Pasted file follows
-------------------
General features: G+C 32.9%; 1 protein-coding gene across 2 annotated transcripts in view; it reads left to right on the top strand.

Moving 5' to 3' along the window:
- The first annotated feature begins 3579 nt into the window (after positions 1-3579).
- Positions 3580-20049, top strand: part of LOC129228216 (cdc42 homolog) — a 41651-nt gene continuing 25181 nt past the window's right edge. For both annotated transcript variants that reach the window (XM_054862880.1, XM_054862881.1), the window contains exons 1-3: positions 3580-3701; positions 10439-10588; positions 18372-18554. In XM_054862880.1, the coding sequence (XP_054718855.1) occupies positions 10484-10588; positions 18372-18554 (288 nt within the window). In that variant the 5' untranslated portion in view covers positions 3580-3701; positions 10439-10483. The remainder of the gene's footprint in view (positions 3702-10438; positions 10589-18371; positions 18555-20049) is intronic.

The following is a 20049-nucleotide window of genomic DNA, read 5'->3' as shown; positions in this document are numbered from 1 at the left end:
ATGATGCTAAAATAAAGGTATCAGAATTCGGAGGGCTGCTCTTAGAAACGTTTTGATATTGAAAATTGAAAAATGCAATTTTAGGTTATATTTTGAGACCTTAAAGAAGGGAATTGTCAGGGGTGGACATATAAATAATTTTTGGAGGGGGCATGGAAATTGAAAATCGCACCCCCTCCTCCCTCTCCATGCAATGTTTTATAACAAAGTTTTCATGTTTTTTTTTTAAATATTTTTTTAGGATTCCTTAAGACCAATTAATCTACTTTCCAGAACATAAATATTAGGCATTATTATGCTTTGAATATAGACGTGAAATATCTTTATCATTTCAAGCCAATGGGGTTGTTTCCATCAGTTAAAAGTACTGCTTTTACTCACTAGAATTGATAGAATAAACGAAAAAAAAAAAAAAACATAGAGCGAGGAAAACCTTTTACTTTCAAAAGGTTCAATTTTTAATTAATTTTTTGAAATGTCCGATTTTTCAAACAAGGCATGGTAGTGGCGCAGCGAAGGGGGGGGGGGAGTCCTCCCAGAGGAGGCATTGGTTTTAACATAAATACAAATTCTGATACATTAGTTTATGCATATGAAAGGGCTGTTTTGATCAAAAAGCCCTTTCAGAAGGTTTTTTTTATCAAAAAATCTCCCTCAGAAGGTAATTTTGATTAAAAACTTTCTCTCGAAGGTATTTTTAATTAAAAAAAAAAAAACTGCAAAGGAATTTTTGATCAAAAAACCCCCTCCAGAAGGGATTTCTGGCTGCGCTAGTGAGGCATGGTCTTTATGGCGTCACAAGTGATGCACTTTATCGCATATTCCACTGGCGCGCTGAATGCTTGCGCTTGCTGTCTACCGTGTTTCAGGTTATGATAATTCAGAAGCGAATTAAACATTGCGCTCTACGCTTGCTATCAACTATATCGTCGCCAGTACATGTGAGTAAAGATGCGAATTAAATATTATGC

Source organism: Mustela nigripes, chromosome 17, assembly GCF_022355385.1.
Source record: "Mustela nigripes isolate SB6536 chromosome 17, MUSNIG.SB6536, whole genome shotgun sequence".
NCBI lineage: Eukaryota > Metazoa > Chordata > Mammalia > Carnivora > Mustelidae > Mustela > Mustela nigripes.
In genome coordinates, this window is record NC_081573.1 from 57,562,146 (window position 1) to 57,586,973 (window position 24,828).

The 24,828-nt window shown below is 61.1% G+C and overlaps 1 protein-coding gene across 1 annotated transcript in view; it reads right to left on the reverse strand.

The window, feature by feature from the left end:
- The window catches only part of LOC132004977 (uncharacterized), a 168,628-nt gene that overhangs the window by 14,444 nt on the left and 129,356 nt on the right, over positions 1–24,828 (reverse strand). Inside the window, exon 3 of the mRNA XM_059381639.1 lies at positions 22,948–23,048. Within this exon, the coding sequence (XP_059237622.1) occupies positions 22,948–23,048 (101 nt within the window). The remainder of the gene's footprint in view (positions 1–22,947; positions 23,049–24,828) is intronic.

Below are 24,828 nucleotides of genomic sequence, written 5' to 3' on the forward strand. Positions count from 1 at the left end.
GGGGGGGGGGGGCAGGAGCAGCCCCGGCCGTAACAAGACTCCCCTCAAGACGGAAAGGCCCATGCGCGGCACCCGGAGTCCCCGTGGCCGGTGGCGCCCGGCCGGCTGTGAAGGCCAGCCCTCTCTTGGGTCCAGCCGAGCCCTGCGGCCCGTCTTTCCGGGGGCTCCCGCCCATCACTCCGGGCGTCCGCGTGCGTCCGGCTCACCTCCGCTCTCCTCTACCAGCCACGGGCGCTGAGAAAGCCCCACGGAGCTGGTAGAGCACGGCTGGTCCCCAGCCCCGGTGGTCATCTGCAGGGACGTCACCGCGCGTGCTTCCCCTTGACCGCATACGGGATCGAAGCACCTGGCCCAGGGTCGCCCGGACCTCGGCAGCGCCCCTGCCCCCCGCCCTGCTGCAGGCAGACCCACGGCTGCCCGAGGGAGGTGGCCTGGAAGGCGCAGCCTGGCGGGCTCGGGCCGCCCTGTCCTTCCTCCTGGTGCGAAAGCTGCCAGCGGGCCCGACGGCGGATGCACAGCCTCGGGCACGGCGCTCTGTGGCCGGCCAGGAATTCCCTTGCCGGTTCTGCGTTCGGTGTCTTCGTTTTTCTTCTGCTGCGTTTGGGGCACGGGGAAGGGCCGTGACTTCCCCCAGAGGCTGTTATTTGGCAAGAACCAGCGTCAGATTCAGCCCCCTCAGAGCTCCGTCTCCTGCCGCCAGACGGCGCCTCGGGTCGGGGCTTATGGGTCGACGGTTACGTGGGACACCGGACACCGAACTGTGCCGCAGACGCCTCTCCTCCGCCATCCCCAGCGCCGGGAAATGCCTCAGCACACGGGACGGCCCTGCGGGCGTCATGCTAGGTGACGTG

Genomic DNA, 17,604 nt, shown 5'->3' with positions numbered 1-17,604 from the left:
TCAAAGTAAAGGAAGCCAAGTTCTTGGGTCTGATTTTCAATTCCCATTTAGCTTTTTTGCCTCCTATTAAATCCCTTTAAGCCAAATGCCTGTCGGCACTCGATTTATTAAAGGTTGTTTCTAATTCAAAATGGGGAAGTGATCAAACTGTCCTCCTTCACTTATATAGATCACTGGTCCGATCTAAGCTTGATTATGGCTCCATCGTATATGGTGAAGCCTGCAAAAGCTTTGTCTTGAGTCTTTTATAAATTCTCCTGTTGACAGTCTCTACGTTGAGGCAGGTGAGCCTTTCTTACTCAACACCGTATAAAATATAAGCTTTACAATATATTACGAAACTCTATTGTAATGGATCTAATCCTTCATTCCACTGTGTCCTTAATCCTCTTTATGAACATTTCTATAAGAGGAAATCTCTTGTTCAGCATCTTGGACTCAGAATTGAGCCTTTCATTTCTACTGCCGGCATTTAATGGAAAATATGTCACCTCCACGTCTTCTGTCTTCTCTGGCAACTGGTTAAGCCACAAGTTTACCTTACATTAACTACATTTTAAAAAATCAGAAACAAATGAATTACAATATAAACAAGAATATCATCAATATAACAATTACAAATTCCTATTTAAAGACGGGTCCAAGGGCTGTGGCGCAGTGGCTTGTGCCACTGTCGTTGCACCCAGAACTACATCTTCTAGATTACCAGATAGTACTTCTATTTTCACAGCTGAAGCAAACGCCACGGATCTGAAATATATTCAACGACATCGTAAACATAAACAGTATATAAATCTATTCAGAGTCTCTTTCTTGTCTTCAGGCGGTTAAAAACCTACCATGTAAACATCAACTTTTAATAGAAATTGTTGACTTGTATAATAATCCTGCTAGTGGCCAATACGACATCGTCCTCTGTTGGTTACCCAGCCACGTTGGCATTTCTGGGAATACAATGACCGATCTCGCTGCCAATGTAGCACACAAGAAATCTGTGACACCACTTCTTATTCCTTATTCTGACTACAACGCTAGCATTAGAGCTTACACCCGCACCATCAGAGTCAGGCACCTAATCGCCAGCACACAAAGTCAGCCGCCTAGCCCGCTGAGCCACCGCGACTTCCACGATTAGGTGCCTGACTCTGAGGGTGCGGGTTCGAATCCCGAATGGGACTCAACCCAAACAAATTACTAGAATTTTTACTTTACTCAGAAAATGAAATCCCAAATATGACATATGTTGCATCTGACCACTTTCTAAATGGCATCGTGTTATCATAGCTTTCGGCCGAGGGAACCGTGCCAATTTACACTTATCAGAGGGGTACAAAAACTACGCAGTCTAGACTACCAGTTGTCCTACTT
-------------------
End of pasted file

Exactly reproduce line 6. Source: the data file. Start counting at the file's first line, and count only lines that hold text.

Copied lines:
ATGATGCTAAAATAAAGGTATCAGAATTCGGAGGGCTGCTCTTAGAAACGTTTTGATATTGAAAATTGAAAAATGCAATTTTAGGTTATATTTTGAGACCTTAAAGAAGGGAATTGTCAGGGGTGGACATATAAATAATTTTTGGAGGGGGCATGGAAATTGAAAATCGCACCCCCTCCTCCCTCTCCATGCAATGTTTTATAACAAAGTTTTCATGTTTTTTTTTTAAATATTTTTTTAGGATTCCTTAAGACCAATTAATCTACTTTCCAGAACATAAATATTAGGCATTATTATGCTTTGAATATAGACGTGAAATATCTTTATCATTTCAAGCCAATGGGGTTGTTTCCATCAGTTAAAAGTACTGCTTTTACTCACTAGAATTGATAGAATAAACGAAAAAAAAAAAAAAACATAGAGCGAGGAAAACCTTTTACTTTCAAAAGGTTCAATTTTTAATTAATTTTTTGAAATGTCCGATTTTTCAAACAAGGCATGGTAGTGGCGCAGCGAAGGGGGGGGGGGAGTCCTCCCAGAGGAGGCATTGGTTTTAACATAAATACAAATTCTGATACATTAGTTTATGCATATGAAAGGGCTGTTTTGATCAAAAAGCCCTTTCAGAAGGTTTTTTTTATCAAAAAATCTCCCTCAGAAGGTAATTTTGATTAAAAACTTTCTCTCGAAGGTATTTTTAATTAAAAAAAAAAAAACTGCAAAGGAATTTTTGATCAAAAAACCCCCTCCAGAAGGGATTTCTGGCTGCGCTAGTGAGGCATGGTCTTTATGGCGTCACAAGTGATGCACTTTATCGCATATTCCACTGGCGCGCTGAATGCTTGCGCTTGCTGTCTACCGTGTTTCAGGTTATGATAATTCAGAAGCGAATTAAACATTGCGCTCTACGCTTGCTATCAACTATATCGTCGCCAGTACATGTGAGTAAAGATGCGAATTAAATATTATGC